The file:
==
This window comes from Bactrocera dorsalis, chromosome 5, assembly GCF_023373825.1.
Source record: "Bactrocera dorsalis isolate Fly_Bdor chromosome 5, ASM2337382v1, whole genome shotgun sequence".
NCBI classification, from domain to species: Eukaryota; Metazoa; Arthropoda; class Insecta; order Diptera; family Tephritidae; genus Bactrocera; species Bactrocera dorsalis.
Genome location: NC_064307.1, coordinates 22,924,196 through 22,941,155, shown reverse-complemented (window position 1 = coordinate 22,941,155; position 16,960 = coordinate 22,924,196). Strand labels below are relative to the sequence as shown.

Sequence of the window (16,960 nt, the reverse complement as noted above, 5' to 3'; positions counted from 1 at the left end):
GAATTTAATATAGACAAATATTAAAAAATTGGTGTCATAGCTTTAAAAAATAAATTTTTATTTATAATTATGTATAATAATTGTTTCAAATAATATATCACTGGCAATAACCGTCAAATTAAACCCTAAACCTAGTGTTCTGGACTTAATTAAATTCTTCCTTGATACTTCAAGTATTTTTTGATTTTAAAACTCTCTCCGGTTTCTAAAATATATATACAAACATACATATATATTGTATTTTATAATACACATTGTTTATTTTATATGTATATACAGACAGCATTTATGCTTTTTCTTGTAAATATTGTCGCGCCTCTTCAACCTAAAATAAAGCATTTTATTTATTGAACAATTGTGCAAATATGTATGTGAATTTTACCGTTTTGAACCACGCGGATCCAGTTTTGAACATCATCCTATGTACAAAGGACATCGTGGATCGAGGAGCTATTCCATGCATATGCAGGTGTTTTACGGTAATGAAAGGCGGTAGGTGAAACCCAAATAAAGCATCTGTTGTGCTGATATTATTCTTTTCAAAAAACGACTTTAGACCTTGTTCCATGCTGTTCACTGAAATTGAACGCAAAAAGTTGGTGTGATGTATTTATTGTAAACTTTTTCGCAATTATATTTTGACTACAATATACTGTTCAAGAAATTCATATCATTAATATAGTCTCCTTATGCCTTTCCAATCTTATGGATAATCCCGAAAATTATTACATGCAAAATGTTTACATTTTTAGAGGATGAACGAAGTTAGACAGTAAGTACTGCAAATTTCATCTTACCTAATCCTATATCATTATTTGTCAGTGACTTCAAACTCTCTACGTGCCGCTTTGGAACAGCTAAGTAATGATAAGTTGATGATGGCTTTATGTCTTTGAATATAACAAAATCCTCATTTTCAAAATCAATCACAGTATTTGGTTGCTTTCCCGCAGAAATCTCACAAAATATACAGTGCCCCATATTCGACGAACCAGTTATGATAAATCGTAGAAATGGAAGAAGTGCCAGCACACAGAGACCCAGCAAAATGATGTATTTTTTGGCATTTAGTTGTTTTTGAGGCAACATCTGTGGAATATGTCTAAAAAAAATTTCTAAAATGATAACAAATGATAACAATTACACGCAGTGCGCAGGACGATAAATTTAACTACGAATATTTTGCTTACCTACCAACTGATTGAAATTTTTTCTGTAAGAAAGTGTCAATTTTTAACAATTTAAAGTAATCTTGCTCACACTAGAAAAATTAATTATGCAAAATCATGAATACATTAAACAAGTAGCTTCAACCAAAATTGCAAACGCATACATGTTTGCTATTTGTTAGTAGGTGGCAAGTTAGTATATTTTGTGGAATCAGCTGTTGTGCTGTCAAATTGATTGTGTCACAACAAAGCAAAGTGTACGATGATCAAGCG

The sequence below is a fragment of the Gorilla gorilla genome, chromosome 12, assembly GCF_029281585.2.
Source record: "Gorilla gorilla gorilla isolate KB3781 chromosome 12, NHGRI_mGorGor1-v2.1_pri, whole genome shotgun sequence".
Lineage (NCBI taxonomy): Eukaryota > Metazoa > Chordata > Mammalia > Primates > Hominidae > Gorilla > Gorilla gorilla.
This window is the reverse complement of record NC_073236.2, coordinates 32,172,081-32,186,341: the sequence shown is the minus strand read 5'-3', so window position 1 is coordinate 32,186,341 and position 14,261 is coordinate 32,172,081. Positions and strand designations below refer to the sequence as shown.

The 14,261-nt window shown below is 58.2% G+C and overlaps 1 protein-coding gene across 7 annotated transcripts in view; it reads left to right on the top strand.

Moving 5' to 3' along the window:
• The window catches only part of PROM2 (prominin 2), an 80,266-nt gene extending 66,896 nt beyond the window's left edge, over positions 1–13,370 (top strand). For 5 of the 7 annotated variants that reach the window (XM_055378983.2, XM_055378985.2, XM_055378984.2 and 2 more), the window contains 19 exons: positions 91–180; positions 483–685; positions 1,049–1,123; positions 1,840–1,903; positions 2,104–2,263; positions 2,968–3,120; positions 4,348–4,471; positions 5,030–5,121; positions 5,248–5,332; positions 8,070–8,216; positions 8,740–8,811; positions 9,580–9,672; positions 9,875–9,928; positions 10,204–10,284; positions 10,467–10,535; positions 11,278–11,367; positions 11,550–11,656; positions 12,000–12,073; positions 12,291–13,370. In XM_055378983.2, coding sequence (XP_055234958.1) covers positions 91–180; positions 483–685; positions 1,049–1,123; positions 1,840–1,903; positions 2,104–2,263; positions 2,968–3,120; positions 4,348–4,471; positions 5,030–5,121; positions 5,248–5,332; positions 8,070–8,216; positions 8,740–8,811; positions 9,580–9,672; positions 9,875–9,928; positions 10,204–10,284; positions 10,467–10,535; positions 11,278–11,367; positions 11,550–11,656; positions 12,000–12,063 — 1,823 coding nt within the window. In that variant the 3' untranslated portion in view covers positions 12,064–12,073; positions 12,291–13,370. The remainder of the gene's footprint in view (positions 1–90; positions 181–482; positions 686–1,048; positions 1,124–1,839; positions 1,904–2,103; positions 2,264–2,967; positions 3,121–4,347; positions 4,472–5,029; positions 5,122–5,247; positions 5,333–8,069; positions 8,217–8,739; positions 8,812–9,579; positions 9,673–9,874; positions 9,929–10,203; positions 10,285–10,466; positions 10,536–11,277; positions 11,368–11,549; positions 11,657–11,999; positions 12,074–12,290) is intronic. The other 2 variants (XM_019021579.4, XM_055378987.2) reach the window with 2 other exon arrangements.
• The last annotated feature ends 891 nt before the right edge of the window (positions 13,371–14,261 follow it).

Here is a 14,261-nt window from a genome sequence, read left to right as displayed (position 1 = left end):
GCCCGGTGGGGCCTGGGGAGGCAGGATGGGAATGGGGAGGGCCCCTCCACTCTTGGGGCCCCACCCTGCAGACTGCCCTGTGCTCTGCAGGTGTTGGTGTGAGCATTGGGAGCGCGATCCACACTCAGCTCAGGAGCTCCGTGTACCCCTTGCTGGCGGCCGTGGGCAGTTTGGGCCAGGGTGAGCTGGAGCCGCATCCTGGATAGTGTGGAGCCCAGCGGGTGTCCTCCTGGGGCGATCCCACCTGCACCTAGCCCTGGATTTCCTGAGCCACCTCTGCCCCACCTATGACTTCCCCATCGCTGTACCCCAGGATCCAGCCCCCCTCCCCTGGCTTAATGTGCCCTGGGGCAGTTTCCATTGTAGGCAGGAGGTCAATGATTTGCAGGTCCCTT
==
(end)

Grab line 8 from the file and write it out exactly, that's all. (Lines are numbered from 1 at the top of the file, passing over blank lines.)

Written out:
Source record: "Gorilla gorilla gorilla isolate KB3781 chromosome 12, NHGRI_mGorGor1-v2.1_pri, whole genome shotgun sequence".